As best I can determine, trap guns’ use was relatively rare, but incidents involving them received considerable press attention. A Bangor, Maine, newspaper reported on October 27, 1870, that a burglar who broke into a New York City shop had “the top of his head blown off” by a trap gun. “A few such ‘accidents’ are needed to teach the thieves who have lately been operating in this city, a lesson,” opined the periodical. But most contemporary commentary supported anti-trap-gun laws because of the risk that innocent people could be injured or killed, and because of a revulsion against such vigilante-style justice.
By the end of the 19th century, America was changing dramatically, becoming a majority-urban nation. That shift to an industrial, metropolitan society coincided with the mass production and increased circulation of ever-cheaper and more reliable handguns, leading to a rise in homicides and other gun crimes. The new century was also marked by the advent of modern policing, with greater capabilities to address these growing problems; this development was reflected in a new generation of gun laws aiming to tackle the challenges of public order and safety in American cities. Thus New York’s Sullivan Act—a major provision of which was struck down in the Bruen ruling—came into force in 1911, the year that gave John Browning’s famous semiautomatic-pistol design its name.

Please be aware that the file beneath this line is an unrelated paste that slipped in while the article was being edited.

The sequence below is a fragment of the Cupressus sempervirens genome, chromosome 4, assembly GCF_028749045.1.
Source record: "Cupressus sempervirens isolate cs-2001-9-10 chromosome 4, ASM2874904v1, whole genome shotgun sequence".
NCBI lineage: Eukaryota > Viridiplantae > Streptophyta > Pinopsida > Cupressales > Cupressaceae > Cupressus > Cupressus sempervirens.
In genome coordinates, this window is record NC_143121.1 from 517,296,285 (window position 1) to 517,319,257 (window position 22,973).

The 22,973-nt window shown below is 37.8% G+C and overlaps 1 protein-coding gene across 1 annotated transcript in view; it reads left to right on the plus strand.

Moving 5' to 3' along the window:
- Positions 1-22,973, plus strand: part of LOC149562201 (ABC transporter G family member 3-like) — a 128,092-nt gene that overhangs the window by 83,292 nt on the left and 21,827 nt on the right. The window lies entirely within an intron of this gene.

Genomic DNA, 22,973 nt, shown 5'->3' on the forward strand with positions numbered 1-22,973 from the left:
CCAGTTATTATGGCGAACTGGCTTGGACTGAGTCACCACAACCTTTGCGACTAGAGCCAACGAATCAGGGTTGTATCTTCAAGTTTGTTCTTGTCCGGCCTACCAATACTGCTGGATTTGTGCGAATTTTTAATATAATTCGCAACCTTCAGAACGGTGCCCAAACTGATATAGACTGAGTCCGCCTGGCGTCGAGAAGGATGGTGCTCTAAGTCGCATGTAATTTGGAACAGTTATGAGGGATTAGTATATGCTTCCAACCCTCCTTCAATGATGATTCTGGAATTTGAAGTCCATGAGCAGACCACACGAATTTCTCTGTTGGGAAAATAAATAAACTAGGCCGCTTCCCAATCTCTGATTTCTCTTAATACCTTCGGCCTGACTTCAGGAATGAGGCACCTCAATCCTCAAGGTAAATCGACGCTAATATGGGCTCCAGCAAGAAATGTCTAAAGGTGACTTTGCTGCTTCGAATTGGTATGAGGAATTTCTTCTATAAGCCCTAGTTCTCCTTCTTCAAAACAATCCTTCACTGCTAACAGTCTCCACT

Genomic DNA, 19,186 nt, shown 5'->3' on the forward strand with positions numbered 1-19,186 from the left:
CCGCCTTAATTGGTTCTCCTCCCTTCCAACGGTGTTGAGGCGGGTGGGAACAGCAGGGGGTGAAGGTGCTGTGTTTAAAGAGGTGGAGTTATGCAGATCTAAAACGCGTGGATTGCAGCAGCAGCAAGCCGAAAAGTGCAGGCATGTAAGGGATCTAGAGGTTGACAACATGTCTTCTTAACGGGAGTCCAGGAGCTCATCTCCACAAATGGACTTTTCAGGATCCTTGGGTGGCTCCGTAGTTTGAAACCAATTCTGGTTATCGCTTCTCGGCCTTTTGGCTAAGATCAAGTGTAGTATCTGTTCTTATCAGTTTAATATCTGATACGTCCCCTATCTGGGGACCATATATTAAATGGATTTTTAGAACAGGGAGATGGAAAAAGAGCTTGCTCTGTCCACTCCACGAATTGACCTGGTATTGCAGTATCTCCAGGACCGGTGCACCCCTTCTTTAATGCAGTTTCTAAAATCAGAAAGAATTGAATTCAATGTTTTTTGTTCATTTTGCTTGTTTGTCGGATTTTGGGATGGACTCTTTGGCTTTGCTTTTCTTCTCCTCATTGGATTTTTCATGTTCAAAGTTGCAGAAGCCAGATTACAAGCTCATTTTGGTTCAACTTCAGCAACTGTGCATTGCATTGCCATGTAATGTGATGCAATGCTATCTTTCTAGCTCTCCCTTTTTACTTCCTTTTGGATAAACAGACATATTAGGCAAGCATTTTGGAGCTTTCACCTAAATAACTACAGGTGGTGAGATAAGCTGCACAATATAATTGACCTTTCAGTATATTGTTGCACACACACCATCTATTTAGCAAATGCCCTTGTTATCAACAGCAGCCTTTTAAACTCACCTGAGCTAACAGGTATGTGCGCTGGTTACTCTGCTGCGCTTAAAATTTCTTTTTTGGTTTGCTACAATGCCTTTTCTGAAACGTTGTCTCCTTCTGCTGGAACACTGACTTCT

What does this long record amount to? For a start, America’s actual gun-law history collides with its gun mythology: that guns were widely carried and largely unregulated until the rise of the regulatory state in the 20th century. No question, gun ownership is as old as the country—though less widespread and unfettered than our folklore suggests—but so are gun laws.